Some Western red cedars are labouring after repeated periods of drought and experts say the tree could vanish for worth in spots with shallow, dry, rocky soil if current climate plans continue.
When Nick Page started posting pictures of outmoded Western red cedars that had turned from verdant green to rust red he was overtaxed by how many people chimed in or sent more disturbing images.
Anyone hunger for more bad news about climate change? Death of western redcedar and other trees could be a much assorted rapid effect of frequent summer drought. Shocking to see in parts of West Van, Parksville, Vancouver, even-handed my backyard on Bowen Island. pic.twitter.com/kkDchTu8sa
‘Western red cedar is the canary in the coal mine’
Page, a biologist, tells this has been long warned and predictions seem to be coming candidly in many parts of the Lower Mainland. Trees on sunny slopes with modest soil are the first to go.
He points to a stands of Western red cedars planted in Vancouver’s Jericho Woodland in the 1960s that are all drying out and losing their colour.
“Look in Jericho Greens you will see these dead cedars. They are 40 or 50 years old and they are not pressing it through these summers either. They are well established and there is moderate soil,” he said.
The Western red cedar also goes by the name titan arborvitae, meaning tree of life. It was chosen as B.C.’s provincial tree in 1988 in partial to honour its traditional use by First Nations. But 10 years later, in 1998, tons were lost after a three-month drought in B.C.
Tree experts bear long expected the species to disappear from parts of the province, first of all where there’s shallow, well-drained soil.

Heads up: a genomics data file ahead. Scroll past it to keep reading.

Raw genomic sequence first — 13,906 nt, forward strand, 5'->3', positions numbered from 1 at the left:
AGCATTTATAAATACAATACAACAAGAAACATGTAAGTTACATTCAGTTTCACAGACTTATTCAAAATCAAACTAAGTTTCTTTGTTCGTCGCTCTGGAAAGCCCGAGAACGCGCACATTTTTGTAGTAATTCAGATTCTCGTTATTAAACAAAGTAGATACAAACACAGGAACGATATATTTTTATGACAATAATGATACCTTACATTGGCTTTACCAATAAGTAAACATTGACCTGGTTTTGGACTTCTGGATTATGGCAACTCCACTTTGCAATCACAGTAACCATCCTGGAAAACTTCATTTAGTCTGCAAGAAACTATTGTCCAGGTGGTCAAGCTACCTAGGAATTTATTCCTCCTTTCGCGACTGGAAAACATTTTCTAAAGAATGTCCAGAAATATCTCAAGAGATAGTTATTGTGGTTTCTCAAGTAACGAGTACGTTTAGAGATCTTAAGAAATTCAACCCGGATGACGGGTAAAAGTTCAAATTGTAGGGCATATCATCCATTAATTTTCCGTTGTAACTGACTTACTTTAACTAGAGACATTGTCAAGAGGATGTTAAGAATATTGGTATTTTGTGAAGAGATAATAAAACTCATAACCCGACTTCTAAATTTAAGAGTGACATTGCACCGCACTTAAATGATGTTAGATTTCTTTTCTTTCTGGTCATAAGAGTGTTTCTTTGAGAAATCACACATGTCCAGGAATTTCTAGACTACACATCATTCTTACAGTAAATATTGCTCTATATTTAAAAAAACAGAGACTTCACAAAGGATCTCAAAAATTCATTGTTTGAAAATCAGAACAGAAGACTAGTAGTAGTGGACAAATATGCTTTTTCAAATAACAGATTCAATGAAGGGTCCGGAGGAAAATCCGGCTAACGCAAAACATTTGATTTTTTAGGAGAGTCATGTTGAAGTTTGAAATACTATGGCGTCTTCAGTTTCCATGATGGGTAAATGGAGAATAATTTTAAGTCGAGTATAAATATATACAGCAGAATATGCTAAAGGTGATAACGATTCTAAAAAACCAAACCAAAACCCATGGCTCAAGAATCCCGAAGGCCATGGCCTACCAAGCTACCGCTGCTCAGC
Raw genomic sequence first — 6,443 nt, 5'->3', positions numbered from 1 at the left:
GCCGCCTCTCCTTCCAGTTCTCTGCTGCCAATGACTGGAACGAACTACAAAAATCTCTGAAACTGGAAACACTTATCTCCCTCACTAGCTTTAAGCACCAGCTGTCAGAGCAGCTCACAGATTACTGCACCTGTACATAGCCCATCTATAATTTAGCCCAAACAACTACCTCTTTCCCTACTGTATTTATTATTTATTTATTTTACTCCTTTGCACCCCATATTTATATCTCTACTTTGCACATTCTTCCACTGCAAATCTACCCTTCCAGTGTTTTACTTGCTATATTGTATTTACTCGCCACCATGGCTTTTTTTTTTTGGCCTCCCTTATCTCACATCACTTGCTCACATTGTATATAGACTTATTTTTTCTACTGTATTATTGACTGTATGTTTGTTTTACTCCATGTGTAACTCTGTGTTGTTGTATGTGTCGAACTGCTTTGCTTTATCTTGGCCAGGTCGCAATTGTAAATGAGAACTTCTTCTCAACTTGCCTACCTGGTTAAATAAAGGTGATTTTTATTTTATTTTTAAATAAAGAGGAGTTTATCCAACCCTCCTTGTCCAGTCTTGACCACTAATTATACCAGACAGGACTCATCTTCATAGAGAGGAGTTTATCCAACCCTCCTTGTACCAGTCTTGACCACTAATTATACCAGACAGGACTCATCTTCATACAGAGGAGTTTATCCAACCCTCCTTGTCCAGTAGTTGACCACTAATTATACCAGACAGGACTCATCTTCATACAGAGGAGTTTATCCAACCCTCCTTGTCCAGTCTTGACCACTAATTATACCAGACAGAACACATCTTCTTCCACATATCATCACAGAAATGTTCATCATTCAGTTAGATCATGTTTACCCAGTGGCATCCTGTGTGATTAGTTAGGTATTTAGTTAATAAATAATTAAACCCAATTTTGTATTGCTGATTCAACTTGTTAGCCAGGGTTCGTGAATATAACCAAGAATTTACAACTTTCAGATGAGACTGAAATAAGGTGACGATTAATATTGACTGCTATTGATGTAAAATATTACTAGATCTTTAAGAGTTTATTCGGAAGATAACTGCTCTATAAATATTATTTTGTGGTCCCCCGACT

Lori Daniels is with the Tree-Ring Lab at the University of British Columbia. She alleged narrow rings exposed when a cedar is cut down indicate the dry pep ups that are damaging trees.
“Declining red cedars lean to die from the top down. During severe or prolonged drought, the tree may not be competent to access sufficient water through their roots to transport the finest to the top of the tree where it is needed in the leaves to photosynthesize. As a result, the trees force shed any extra leaves or begin to die from the top down,” she said.
Positively weakened the trees are also vulnerable to insects infestations and other troubles.
“I’ve been watching this happen for the past 30 years. It’s been a slow-motion work out,” said Stefan Zeglen, a forest pathologist based in Nanaimo.
“[Western red cedar] is the canary in the coal repository at this point. It’s the first well-known species that’s likely to perish without a trace from areas that it’s traditionally established in because of a lack of moisture,” spoke Zeglen.
He said the species cannot withstand eight to 12 weeks stints of drought. The want of water weakens the shallow-rooted tree over time. After a few summers of drought the slenderer roots are lost and the tree loses its ability to uptake moisture.
“Then the tree no more than declines and dies,” he said.
Zeglen blames climate change that is required to bring longer dry spells and less winter rain.
He said other vegetation longing fill in the spots left behind, but people may be disturbed to see the cedars die.